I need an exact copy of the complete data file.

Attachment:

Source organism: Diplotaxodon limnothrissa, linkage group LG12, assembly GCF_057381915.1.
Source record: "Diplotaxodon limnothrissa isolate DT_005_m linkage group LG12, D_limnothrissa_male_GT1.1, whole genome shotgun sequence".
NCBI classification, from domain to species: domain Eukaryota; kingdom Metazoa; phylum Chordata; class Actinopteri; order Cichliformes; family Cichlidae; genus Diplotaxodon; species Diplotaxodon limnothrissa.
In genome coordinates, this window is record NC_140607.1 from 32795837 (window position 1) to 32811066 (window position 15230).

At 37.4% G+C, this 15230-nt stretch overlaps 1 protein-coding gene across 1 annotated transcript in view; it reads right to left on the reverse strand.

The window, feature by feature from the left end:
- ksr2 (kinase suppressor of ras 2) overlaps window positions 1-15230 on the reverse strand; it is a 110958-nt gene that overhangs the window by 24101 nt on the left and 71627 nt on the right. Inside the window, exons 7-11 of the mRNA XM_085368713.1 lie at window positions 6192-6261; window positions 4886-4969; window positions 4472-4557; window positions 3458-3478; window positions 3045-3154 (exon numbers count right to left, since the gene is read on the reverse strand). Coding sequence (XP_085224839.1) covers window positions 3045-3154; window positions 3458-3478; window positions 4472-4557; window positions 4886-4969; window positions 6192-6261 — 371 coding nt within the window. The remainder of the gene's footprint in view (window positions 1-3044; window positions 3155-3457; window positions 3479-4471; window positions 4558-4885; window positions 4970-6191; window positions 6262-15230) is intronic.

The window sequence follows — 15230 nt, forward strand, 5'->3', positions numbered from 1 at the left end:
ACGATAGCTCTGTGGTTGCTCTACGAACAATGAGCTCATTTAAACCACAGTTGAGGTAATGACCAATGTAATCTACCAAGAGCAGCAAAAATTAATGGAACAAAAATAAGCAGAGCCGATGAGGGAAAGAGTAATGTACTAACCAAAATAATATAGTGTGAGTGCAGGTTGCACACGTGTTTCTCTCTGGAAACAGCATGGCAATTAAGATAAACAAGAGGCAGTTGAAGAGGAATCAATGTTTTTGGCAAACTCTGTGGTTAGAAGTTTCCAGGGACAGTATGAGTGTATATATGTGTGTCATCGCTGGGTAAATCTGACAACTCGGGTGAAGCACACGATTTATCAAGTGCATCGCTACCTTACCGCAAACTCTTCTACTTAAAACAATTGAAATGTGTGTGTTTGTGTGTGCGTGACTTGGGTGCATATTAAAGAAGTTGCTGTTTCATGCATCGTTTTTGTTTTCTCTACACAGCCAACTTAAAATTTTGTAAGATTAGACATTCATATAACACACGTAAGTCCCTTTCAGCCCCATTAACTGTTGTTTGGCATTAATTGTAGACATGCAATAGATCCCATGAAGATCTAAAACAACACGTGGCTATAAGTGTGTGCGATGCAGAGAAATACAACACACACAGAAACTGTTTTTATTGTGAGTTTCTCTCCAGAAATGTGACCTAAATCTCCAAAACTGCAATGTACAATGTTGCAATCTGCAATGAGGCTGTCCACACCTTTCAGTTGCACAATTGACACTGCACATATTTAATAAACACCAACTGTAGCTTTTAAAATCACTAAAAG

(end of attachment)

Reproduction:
Source organism: Diplotaxodon limnothrissa, linkage group LG12, assembly GCF_057381915.1.
Source record: "Diplotaxodon limnothrissa isolate DT_005_m linkage group LG12, D_limnothrissa_male_GT1.1, whole genome shotgun sequence".
NCBI classification, from domain to species: domain Eukaryota; kingdom Metazoa; phylum Chordata; class Actinopteri; order Cichliformes; family Cichlidae; genus Diplotaxodon; species Diplotaxodon limnothrissa.
In genome coordinates, this window is record NC_140607.1 from 32795837 (window position 1) to 32811066 (window position 15230).

At 37.4% G+C, this 15230-nt stretch overlaps 1 protein-coding gene across 1 annotated transcript in view; it reads right to left on the reverse strand.

The window, feature by feature from the left end:
- ksr2 (kinase suppressor of ras 2) overlaps window positions 1-15230 on the reverse strand; it is a 110958-nt gene that overhangs the window by 24101 nt on the left and 71627 nt on the right. Inside the window, exons 7-11 of the mRNA XM_085368713.1 lie at window positions 6192-6261; window positions 4886-4969; window positions 4472-4557; window positions 3458-3478; window positions 3045-3154 (exon numbers count right to left, since the gene is read on the reverse strand). Coding sequence (XP_085224839.1) covers window positions 3045-3154; window positions 3458-3478; window positions 4472-4557; window positions 4886-4969; window positions 6192-6261 — 371 coding nt within the window. The remainder of the gene's footprint in view (window positions 1-3044; window positions 3155-3457; window positions 3479-4471; window positions 4558-4885; window positions 4970-6191; window positions 6262-15230) is intronic.

The window sequence follows — 15230 nt, forward strand, 5'->3', positions numbered from 1 at the left end:
ACGATAGCTCTGTGGTTGCTCTACGAACAATGAGCTCATTTAAACCACAGTTGAGGTAATGACCAATGTAATCTACCAAGAGCAGCAAAAATTAATGGAACAAAAATAAGCAGAGCCGATGAGGGAAAGAGTAATGTACTAACCAAAATAATATAGTGTGAGTGCAGGTTGCACACGTGTTTCTCTCTGGAAACAGCATGGCAATTAAGATAAACAAGAGGCAGTTGAAGAGGAATCAATGTTTTTGGCAAACTCTGTGGTTAGAAGTTTCCAGGGACAGTATGAGTGTATATATGTGTGTCATCGCTGGGTAAATCTGACAACTCGGGTGAAGCACACGATTTATCAAGTGCATCGCTACCTTACCGCAAACTCTTCTACTTAAAACAATTGAAATGTGTGTGTTTGTGTGTGCGTGACTTGGGTGCATATTAAAGAAGTTGCTGTTTCATGCATCGTTTTTGTTTTCTCTACACAGCCAACTTAAAATTTTGTAAGATTAGACATTCATATAACACACGTAAGTCCCTTTCAGCCCCATTAACTGTTGTTTGGCATTAATTGTAGACATGCAATAGATCCCATGAAGATCTAAAACAACACGTGGCTATAAGTGTGTGCGATGCAGAGAAATACAACACACACAGAAACTGTTTTTATTGTGAGTTTCTCTCCAGAAATGTGACCTAAATCTCCAAAACTGCAATGTACAATGTTGCAATCTGCAATGAGGCTGTCCACACCTTTCAGTTGCACAATTGACACTGCACATATTTAATAAACACCAACTGTAGCTTTTAAAATCACTAAAAG